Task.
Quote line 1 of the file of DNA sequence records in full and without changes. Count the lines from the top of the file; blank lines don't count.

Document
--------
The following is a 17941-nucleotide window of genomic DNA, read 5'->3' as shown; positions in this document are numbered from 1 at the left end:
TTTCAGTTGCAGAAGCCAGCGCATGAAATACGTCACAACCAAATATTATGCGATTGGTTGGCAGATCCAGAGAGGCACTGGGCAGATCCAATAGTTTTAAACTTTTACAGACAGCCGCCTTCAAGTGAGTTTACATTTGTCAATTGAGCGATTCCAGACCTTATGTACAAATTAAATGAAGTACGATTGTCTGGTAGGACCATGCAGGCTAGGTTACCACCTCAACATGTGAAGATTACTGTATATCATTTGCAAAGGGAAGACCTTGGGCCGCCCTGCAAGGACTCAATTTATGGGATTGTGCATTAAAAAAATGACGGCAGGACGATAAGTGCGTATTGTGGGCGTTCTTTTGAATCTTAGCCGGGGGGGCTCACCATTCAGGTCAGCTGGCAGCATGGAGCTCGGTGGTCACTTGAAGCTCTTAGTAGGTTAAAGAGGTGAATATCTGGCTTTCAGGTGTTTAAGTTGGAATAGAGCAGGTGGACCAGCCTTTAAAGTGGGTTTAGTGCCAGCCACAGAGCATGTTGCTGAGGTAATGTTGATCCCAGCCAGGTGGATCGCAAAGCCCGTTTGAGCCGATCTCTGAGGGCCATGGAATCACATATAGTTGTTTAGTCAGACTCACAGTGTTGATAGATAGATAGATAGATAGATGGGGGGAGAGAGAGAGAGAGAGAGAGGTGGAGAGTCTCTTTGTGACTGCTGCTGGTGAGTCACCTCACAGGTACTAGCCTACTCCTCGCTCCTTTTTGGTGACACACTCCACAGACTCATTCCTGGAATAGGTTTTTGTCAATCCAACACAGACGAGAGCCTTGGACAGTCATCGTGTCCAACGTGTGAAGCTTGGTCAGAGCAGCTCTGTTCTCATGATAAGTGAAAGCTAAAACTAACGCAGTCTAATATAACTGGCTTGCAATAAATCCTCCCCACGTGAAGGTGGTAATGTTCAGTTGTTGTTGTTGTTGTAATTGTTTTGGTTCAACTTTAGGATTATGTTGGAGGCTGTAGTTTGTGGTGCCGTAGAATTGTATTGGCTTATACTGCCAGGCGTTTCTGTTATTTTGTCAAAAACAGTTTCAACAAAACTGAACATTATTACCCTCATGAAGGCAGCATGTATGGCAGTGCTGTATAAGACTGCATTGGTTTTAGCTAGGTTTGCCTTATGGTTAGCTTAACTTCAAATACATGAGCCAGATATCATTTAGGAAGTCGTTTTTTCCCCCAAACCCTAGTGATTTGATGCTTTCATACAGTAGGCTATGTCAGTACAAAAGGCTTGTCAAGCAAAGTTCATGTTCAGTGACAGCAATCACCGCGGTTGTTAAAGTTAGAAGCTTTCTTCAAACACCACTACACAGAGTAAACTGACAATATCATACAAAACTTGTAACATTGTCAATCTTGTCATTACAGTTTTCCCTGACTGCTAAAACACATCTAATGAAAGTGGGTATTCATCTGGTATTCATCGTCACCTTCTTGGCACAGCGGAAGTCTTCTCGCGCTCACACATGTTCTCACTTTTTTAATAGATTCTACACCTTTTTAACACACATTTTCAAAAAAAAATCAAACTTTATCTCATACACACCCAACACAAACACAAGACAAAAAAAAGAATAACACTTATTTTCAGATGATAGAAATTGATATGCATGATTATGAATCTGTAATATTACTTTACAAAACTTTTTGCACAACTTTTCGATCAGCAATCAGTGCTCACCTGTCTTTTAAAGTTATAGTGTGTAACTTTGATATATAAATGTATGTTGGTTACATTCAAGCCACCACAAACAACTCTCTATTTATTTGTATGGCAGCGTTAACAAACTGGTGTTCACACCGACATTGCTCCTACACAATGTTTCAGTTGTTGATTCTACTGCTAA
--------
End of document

The following is a 17941-nucleotide window of genomic DNA, read 5'->3' as shown; positions in this document are numbered from 1 at the left end: